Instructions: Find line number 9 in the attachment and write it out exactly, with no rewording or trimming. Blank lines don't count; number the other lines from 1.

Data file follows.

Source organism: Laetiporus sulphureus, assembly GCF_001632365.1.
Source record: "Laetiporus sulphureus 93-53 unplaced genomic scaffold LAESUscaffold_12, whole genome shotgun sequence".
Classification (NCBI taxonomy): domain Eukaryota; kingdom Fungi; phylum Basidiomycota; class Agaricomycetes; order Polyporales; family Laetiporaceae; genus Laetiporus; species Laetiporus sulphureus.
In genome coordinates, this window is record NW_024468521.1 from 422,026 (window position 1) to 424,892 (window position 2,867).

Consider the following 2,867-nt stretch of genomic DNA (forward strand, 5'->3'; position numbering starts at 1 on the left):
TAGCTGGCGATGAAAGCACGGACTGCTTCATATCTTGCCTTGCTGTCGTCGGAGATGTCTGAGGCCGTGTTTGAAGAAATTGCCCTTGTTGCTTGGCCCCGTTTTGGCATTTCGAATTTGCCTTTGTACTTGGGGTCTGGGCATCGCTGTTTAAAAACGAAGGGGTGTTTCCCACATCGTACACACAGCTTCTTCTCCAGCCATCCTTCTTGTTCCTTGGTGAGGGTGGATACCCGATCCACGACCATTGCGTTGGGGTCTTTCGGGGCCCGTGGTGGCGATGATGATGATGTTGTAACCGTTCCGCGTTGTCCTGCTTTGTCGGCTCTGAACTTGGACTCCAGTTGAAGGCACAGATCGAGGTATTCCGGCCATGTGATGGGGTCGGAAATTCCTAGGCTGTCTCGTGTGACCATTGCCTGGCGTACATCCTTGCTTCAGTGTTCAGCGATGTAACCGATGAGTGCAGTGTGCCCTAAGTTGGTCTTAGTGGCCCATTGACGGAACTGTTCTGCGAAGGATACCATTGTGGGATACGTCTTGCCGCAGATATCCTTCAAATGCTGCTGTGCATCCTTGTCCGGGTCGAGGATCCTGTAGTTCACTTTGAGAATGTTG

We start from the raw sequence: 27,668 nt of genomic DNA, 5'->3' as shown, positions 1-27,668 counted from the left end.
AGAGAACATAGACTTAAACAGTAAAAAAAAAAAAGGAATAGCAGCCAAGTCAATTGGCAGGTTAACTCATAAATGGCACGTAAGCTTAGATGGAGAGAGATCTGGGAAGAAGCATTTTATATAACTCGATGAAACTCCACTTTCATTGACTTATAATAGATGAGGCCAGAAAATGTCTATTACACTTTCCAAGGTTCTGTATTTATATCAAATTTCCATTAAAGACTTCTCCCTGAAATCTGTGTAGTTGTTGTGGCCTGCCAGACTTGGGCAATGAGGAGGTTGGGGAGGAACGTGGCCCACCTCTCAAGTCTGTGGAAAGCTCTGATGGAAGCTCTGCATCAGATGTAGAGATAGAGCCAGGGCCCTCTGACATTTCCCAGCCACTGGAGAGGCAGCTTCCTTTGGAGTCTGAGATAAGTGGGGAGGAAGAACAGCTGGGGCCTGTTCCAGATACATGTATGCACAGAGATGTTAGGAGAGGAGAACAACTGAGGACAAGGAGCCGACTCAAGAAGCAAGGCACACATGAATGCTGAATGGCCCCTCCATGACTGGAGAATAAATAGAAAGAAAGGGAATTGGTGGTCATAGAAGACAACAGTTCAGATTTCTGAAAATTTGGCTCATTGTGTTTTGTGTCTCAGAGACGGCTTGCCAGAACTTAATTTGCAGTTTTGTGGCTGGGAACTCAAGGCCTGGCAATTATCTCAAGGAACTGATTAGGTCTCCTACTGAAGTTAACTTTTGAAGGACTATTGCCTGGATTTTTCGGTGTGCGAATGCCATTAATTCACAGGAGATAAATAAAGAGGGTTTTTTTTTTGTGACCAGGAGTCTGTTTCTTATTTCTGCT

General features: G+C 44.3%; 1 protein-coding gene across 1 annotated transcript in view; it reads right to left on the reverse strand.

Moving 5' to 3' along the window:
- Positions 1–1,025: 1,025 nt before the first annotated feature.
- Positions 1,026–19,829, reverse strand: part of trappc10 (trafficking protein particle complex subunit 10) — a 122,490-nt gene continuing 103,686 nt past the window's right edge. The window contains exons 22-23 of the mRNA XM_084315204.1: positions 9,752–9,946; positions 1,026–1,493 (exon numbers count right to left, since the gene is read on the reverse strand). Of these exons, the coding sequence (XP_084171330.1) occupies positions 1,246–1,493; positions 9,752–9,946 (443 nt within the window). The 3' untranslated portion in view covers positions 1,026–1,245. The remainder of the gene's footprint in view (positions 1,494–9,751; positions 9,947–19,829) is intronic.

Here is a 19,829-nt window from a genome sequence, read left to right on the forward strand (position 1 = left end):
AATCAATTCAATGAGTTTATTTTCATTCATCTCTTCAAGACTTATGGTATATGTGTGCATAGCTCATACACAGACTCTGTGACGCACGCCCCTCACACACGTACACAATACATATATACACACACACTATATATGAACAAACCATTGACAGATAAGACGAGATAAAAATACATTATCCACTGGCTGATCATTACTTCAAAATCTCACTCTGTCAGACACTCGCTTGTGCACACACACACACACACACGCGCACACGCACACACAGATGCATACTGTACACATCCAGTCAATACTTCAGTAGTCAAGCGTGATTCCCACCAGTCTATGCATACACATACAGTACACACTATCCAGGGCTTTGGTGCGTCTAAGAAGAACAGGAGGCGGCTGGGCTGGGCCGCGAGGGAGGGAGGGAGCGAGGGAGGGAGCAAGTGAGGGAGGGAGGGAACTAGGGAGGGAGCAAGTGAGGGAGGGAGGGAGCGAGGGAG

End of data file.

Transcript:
General features: G+C 44.3%; 1 protein-coding gene across 1 annotated transcript in view; it reads right to left on the reverse strand.